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Popular Front By Guédon, Cécile

DOI: 10.4324/0123456789-REM1829-1
Published: 26/04/2018
Retrieved: 19 June 2019, from
https://www.rem.routledge.com/articles/popular-front

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An alliance of left-wing movements in France, the Popular Front (Front Populaire) won the May 1936 elections, leading to the first French government headed by a socialist prime minister, Léon Blum (1872–1950), from 5 June 1936 to 21 June 1937. After the anti-parliamentarian riots of 6 February 1934, which violently opposed fascist leagues to leftist organisations, the three main left-wing parties, Radical-Socialists, the Section française de l’internationale ouvrière (SFIO, the French Section of the Workers’ International) and the Parti communiste français (PCF, French Communist Party), joined forces, giving way in 1935 to one unified group to counter the rise of fascism in France.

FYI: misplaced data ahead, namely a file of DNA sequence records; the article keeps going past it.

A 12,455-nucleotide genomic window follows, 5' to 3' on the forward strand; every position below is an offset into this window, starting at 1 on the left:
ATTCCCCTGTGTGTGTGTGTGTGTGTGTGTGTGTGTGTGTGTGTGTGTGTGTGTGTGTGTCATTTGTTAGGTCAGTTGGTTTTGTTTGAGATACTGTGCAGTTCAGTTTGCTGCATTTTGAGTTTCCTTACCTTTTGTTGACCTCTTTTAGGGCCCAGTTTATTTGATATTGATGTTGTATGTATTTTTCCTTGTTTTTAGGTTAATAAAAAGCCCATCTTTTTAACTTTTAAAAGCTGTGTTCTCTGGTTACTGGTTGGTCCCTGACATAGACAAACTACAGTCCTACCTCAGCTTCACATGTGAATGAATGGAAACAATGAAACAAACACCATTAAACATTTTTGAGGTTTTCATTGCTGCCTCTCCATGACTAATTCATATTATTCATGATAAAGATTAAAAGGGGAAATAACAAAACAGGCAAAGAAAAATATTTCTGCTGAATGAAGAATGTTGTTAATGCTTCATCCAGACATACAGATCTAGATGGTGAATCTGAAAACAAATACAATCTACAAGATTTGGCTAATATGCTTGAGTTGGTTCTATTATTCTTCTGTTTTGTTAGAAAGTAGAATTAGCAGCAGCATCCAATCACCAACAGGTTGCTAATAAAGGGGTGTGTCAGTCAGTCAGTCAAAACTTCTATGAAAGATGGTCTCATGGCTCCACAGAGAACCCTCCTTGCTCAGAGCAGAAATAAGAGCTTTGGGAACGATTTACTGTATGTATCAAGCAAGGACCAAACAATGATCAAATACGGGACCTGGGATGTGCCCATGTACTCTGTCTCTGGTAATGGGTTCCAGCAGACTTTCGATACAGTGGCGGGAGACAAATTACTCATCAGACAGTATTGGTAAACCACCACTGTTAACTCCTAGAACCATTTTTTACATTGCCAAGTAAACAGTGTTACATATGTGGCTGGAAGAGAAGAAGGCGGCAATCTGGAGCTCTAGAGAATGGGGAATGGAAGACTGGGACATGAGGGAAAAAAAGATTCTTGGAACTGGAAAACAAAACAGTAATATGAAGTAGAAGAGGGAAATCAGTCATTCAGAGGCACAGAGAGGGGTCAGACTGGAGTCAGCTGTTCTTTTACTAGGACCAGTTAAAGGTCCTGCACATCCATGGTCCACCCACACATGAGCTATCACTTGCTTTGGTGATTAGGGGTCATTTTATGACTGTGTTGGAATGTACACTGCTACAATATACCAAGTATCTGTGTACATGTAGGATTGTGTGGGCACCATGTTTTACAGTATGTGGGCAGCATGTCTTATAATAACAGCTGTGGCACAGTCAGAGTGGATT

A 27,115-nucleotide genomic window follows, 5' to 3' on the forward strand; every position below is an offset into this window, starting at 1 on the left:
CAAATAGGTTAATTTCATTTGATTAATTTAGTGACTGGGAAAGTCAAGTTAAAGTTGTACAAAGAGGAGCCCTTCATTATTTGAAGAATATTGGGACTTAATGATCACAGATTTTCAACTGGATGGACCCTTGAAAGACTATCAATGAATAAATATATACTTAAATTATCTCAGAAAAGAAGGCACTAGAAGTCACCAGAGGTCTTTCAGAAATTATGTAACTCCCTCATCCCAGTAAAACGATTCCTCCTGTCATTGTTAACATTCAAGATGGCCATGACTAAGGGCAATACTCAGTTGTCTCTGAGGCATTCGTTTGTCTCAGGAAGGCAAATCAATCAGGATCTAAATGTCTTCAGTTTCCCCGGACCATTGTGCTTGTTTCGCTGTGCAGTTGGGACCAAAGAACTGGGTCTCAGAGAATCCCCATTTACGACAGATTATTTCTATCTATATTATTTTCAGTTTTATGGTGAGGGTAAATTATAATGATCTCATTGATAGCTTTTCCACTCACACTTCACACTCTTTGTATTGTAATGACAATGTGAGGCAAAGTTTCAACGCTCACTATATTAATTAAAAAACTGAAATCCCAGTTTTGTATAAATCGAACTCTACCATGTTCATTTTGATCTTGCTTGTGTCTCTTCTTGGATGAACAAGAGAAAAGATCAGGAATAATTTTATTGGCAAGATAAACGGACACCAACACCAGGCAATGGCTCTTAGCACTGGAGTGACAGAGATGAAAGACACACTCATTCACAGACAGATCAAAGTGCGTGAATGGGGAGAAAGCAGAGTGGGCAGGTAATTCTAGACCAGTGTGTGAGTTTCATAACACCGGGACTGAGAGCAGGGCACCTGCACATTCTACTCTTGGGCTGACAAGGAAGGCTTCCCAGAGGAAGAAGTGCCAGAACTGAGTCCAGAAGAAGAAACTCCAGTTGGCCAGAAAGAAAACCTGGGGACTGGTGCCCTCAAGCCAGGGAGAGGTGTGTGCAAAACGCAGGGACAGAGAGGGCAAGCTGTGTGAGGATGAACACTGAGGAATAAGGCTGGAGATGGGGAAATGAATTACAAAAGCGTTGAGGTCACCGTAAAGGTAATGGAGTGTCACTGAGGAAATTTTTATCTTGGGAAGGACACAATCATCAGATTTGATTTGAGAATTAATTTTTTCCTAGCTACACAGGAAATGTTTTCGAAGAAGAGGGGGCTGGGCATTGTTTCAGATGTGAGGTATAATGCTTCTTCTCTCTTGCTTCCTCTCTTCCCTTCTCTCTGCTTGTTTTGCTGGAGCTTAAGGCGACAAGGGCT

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26/04/2018

Article DOI

10.4324/0123456789-REM1829-1

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Citing this article:

Guédon, Cécile. "Popular Front." The Routledge Encyclopedia of Modernism. : Taylor and Francis, 2016. Date Accessed 19 Jun. 2019 https://www.rem.routledge.com/articles/popular-front. doi:10.4324/0123456789-REM1829-1

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